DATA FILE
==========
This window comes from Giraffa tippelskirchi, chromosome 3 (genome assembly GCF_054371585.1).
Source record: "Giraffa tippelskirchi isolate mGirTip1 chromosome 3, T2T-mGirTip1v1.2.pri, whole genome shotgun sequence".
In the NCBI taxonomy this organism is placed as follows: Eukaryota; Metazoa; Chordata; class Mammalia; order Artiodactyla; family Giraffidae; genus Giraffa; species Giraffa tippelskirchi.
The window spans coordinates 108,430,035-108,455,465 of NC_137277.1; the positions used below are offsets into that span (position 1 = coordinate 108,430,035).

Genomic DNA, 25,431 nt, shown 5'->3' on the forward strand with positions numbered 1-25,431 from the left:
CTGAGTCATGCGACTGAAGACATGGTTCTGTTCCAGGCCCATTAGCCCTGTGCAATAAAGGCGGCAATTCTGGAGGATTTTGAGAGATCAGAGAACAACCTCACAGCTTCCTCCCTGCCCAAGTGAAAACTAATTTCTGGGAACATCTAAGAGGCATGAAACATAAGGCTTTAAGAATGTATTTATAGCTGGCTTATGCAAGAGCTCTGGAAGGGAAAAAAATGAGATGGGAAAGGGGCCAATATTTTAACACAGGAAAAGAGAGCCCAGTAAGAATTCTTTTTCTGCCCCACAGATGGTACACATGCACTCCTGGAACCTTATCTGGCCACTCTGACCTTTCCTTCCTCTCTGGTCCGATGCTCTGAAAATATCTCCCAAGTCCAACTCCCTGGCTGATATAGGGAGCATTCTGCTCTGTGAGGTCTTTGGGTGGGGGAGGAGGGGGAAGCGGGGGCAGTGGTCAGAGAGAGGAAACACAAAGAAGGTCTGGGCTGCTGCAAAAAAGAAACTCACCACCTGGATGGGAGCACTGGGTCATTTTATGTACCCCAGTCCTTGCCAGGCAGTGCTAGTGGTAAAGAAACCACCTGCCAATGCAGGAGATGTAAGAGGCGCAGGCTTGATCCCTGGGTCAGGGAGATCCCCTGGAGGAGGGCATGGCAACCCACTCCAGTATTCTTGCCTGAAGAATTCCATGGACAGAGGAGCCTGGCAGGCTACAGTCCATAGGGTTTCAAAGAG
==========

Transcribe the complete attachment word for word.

This window comes from Giraffa tippelskirchi, chromosome 3 (genome assembly GCF_054371585.1).
Source record: "Giraffa tippelskirchi isolate mGirTip1 chromosome 3, T2T-mGirTip1v1.2.pri, whole genome shotgun sequence".
In the NCBI taxonomy this organism is placed as follows: Eukaryota; Metazoa; Chordata; class Mammalia; order Artiodactyla; family Giraffidae; genus Giraffa; species Giraffa tippelskirchi.
The window spans coordinates 108,430,035-108,455,465 of NC_137277.1; the positions used below are offsets into that span (position 1 = coordinate 108,430,035).

Genomic DNA, 25,431 nt, shown 5'->3' on the forward strand with positions numbered 1-25,431 from the left:
CTGAGTCATGCGACTGAAGACATGGTTCTGTTCCAGGCCCATTAGCCCTGTGCAATAAAGGCGGCAATTCTGGAGGATTTTGAGAGATCAGAGAACAACCTCACAGCTTCCTCCCTGCCCAAGTGAAAACTAATTTCTGGGAACATCTAAGAGGCATGAAACATAAGGCTTTAAGAATGTATTTATAGCTGGCTTATGCAAGAGCTCTGGAAGGGAAAAAAATGAGATGGGAAAGGGGCCAATATTTTAACACAGGAAAAGAGAGCCCAGTAAGAATTCTTTTTCTGCCCCACAGATGGTACACATGCACTCCTGGAACCTTATCTGGCCACTCTGACCTTTCCTTCCTCTCTGGTCCGATGCTCTGAAAATATCTCCCAAGTCCAACTCCCTGGCTGATATAGGGAGCATTCTGCTCTGTGAGGTCTTTGGGTGGGGGAGGAGGGGGAAGCGGGGGCAGTGGTCAGAGAGAGGAAACACAAAGAAGGTCTGGGCTGCTGCAAAAAAGAAACTCACCACCTGGATGGGAGCACTGGGTCATTTTATGTACCCCAGTCCTTGCCAGGCAGTGCTAGTGGTAAAGAAACCACCTGCCAATGCAGGAGATGTAAGAGGCGCAGGCTTGATCCCTGGGTCAGGGAGATCCCCTGGAGGAGGGCATGGCAACCCACTCCAGTATTCTTGCCTGAAGAATTCCATGGACAGAGGAGCCTGGCAGGCTACAGTCCATAGGGTTTCAAAGAG